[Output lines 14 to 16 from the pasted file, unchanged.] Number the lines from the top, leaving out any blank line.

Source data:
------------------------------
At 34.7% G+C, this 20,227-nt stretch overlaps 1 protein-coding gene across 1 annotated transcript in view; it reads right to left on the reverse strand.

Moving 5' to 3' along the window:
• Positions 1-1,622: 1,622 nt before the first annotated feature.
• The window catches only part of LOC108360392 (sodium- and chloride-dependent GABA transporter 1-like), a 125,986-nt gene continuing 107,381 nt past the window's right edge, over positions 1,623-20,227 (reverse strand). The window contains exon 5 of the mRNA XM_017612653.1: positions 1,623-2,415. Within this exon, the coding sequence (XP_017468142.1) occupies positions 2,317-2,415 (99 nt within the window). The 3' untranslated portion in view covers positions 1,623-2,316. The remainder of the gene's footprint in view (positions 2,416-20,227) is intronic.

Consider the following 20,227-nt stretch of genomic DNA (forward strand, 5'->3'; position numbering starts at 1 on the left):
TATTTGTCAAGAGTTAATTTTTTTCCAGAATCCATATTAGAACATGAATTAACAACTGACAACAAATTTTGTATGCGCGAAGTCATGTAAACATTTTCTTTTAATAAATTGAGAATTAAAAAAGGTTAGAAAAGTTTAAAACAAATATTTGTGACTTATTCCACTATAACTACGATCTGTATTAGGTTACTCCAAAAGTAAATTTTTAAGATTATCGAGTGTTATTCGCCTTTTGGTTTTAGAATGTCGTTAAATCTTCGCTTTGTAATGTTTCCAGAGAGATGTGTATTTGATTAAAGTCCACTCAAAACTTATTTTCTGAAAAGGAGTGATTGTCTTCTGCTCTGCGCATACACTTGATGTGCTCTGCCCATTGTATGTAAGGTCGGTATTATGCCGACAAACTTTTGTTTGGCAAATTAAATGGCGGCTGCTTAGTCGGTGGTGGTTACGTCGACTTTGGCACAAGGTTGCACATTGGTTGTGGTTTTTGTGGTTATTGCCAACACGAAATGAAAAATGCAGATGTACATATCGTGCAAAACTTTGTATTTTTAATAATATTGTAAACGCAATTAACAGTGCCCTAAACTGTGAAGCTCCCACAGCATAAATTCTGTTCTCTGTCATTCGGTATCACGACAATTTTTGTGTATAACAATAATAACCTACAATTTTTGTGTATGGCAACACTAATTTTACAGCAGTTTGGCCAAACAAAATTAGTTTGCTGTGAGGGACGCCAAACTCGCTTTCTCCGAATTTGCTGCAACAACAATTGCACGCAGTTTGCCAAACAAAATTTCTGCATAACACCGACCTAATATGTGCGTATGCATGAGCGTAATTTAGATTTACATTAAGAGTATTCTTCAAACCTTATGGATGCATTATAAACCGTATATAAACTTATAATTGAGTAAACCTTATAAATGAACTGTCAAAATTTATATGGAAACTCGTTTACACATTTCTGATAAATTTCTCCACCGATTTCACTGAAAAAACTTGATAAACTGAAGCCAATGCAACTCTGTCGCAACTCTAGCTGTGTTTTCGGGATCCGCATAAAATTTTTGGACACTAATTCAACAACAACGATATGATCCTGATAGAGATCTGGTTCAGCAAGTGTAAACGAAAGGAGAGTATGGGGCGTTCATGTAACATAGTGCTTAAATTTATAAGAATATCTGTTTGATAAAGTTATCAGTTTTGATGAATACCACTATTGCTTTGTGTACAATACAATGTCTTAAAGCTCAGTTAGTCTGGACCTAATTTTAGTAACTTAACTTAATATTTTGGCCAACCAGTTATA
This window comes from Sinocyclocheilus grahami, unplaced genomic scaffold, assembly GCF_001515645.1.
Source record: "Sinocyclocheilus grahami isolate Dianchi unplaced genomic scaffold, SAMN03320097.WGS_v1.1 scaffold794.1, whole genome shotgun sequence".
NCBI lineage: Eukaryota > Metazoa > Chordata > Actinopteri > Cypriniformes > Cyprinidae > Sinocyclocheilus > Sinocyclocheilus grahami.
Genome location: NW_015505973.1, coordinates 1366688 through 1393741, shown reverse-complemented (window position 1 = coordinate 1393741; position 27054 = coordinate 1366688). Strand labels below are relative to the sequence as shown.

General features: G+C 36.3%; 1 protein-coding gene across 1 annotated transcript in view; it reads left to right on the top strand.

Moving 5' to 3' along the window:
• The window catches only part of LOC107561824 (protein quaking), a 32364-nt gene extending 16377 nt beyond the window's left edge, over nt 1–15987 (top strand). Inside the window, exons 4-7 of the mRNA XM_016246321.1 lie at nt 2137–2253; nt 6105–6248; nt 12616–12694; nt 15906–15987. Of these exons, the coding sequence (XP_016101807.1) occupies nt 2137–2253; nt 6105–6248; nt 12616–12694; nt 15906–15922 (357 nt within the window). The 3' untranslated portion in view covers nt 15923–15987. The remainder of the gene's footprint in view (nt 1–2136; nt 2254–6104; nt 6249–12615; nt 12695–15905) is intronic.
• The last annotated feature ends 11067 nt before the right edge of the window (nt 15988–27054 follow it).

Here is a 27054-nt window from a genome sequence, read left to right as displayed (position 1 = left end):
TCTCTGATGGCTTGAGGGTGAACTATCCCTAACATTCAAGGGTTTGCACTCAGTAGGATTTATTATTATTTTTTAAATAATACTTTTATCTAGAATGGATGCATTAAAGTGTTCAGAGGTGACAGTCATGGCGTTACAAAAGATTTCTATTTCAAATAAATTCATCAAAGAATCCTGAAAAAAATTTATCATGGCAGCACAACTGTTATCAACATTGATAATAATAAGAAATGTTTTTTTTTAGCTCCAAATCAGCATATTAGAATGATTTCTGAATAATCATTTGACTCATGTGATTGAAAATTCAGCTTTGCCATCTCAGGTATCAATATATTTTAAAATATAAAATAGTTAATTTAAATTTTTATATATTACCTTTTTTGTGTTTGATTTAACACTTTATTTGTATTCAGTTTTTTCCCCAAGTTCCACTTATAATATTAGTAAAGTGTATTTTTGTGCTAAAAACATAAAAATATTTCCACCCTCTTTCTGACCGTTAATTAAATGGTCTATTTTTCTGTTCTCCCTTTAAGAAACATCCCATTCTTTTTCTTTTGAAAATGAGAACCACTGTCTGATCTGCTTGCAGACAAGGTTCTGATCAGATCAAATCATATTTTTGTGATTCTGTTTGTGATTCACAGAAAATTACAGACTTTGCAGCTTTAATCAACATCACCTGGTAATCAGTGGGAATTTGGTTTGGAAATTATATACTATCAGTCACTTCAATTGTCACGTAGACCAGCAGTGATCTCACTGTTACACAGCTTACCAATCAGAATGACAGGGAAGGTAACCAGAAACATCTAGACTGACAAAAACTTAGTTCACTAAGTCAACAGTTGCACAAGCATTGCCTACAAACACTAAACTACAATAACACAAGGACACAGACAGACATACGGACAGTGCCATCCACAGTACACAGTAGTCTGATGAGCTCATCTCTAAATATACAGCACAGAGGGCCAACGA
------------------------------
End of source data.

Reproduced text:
• The last annotated feature ends 11067 nt before the right edge of the window (nt 15988–27054 follow it).

Here is a 27054-nt window from a genome sequence, read left to right as displayed (position 1 = left end):
TCTCTGATGGCTTGAGGGTGAACTATCCCTAACATTCAAGGGTTTGCACTCAGTAGGATTTATTATTATTTTTTAAATAATACTTTTATCTAGAATGGATGCATTAAAGTGTTCAGAGGTGACAGTCATGGCGTTACAAAAGATTTCTATTTCAAATAAATTCATCAAAGAATCCTGAAAAAAATTTATCATGGCAGCACAACTGTTATCAACATTGATAATAATAAGAAATGTTTTTTTTTAGCTCCAAATCAGCATATTAGAATGATTTCTGAATAATCATTTGACTCATGTGATTGAAAATTCAGCTTTGCCATCTCAGGTATCAATATATTTTAAAATATAAAATAGTTAATTTAAATTTTTATATATTACCTTTTTTGTGTTTGATTTAACACTTTATTTGTATTCAGTTTTTTCCCCAAGTTCCACTTATAATATTAGTAAAGTGTATTTTTGTGCTAAAAACATAAAAATATTTCCACCCTCTTTCTGACCGTTAATTAAATGGTCTATTTTTCTGTTCTCCCTTTAAGAAACATCCCATTCTTTTTCTTTTGAAAATGAGAACCACTGTCTGATCTGCTTGCAGACAAGGTTCTGATCAGATCAAATCATATTTTTGTGATTCTGTTTGTGATTCACAGAAAATTACAGACTTTGCAGCTTTAATCAACATCACCTGGTAATCAGTGGGAATTTGGTTTGGAAATTATATACTATCAGTCACTTCAATTGTCACGTAGACCAGCAGTGATCTCACTGTTACACAGCTTACCAATCAGAATGACAGGGAAGGTAACCAGAAACATCTAGACTGACAAAAACTTAGTTCACTAAGTCAACAGTTGCACAAGCATTGCCTACAAACACTAAACTACAATAACACAAGGACACAGACAGACATACGGACAGTGCCATCCACAGTACACAGTAGTCTGATGAGCTCATCTCTAAATATACAGCACAGAGGGCCAACGA